The Jazz GigToilet Bowl

 Consider working in an industry where the unemployment rate is minus 3,900 percent. That’s the music business. Jazz is ten times worse, in fact I have heard that it is easier to become a Vice Presidential candidate than to get a jazz gig during a recession. I only have a gig because my dear friend, Buddy Cianci’s best friend Artin, owns a restaurant. I am honored that the perennial Mayor of All Mayors took time from his celebrity venues to help me. He has always supported artists and other non-profit organizations. He admires the Underdog. It is one of his finest qualities and in my mind reveals the true nature of the man. The sycophants who crave elbow rubbing with those who are invited to the right parties are too dense to recognize anyone or anything of quality by any other measure. We must pity them and then stay as far away from them as possible. Speaking of sycophants or should I say charletans, when the local jazz musicians got wind of my return to Providence and my gig, they went bullshit. My pianist called me yesterday to warn me that some of the creepier members of the groove community are trying to take over and “book” the restaurant I sing in. “Book” as in, get the gig, or get gigs other nights with their friends. I love this. But I was saddened that my pianist was concerned for his job. He has seen it all in Boston the last few years, and been “fucked over” time and time again by the ruthless competition for shitty low paying gigs all over New England. That what’s funny. A bunch of people fighting over a scrap of meat that is mostly gristle. Sometimes struggling to entrench themselves in a non-paying gig just so that they can get up and play. I won’t mention the horror of open-mike nights, the ultimate in exploitation, and what that does to a musicians sense of worth.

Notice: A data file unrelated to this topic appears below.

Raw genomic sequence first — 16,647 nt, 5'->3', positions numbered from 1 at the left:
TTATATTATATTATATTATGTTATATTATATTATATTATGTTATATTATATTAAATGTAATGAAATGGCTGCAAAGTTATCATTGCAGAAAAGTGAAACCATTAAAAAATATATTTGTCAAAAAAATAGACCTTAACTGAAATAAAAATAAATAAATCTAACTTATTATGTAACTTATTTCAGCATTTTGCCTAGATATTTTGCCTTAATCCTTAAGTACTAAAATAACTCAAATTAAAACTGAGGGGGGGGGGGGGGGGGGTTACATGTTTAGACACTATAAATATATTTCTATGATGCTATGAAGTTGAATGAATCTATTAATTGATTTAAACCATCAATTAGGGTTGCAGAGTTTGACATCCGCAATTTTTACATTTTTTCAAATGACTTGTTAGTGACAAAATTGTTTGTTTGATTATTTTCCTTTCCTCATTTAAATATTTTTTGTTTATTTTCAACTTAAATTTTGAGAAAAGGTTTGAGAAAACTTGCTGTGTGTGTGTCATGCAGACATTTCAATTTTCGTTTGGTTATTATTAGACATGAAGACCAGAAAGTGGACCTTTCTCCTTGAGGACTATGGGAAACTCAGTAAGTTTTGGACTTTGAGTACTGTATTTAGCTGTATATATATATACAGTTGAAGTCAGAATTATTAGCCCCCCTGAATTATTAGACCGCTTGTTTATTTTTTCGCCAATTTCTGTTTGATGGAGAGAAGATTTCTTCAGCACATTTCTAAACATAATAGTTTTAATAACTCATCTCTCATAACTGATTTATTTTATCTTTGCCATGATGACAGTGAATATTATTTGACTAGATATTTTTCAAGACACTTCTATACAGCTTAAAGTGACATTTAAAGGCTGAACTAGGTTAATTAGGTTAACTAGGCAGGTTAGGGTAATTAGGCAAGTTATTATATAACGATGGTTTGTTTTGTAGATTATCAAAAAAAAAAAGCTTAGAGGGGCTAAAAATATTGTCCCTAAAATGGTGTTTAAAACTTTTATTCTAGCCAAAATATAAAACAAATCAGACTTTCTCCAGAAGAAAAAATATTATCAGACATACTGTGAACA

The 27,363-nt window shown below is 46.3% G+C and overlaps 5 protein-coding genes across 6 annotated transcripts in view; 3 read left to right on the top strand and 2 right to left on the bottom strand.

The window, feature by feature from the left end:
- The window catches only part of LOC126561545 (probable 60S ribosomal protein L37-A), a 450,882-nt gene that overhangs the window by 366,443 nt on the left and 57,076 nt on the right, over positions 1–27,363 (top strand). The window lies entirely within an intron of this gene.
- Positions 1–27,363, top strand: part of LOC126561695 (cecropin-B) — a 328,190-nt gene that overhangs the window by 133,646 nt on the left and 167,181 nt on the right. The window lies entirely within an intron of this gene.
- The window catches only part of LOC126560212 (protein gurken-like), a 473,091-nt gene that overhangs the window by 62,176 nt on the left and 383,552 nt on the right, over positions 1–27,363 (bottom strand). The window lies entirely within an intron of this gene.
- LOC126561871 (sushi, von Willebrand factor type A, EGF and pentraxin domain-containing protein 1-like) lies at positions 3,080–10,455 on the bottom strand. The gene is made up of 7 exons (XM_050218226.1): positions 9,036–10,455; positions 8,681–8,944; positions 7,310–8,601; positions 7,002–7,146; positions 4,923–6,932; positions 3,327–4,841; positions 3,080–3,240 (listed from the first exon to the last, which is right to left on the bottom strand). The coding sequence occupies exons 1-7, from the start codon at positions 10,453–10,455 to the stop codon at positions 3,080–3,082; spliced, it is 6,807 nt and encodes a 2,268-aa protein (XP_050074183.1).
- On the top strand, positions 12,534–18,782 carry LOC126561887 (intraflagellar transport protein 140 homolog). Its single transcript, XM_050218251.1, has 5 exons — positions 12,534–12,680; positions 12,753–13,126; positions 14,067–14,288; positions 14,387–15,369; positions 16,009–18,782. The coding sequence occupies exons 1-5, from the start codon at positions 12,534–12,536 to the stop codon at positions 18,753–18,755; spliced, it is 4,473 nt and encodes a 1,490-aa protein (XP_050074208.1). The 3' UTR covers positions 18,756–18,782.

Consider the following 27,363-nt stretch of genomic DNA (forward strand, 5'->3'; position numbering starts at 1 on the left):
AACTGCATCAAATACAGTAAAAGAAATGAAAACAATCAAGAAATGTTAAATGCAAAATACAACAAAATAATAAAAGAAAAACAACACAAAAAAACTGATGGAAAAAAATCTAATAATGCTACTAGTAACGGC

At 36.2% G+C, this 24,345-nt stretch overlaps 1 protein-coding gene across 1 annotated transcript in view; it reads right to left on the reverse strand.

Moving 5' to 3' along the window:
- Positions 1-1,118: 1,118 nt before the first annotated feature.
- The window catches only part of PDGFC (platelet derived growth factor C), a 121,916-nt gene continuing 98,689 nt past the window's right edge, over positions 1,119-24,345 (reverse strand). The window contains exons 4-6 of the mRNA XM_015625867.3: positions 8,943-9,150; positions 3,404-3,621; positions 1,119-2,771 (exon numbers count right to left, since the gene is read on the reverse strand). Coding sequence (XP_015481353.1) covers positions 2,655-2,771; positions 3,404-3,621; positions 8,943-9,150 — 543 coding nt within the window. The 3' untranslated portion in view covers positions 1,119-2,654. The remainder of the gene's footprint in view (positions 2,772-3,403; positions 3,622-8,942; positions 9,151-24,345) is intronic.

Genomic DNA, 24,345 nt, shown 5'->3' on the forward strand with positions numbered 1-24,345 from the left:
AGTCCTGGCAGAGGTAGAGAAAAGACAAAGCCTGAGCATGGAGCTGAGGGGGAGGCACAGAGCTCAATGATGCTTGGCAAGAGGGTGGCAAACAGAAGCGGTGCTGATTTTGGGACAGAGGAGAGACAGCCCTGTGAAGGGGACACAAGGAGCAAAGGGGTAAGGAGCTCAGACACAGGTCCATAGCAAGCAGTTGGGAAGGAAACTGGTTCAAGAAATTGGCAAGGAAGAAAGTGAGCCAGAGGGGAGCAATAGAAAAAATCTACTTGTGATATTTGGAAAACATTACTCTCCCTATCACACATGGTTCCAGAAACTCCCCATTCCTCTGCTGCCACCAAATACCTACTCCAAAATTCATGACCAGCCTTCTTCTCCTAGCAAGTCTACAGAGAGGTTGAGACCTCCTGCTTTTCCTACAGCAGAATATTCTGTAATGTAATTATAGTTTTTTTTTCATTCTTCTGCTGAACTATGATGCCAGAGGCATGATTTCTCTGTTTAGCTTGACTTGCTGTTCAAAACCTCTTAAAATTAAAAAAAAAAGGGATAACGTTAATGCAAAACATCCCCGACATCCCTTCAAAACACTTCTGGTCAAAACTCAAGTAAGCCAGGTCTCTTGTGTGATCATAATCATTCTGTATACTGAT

I told my pianist that while he was working with me, he had no worries, no competition, because nobody was as nuts as I was, at least in Rhode Island. When people want to go out and see “nuts” perform, they come and see me, and my pianist and bass player, period, unless they are going to a mud wrestling tournament. That is the joy of being completely original and take that lesson to your own heart. Never compromise yourself, never alter your work for any amount of money, any promise of fame or success. And never do an open-mike night. Eventually you will find your audience, employee, life. A life that is your very own. Let them take the gig, the job, the opportunity – offer it up to them graciously, then go get something better. There is always, ALWAYS, something better.        

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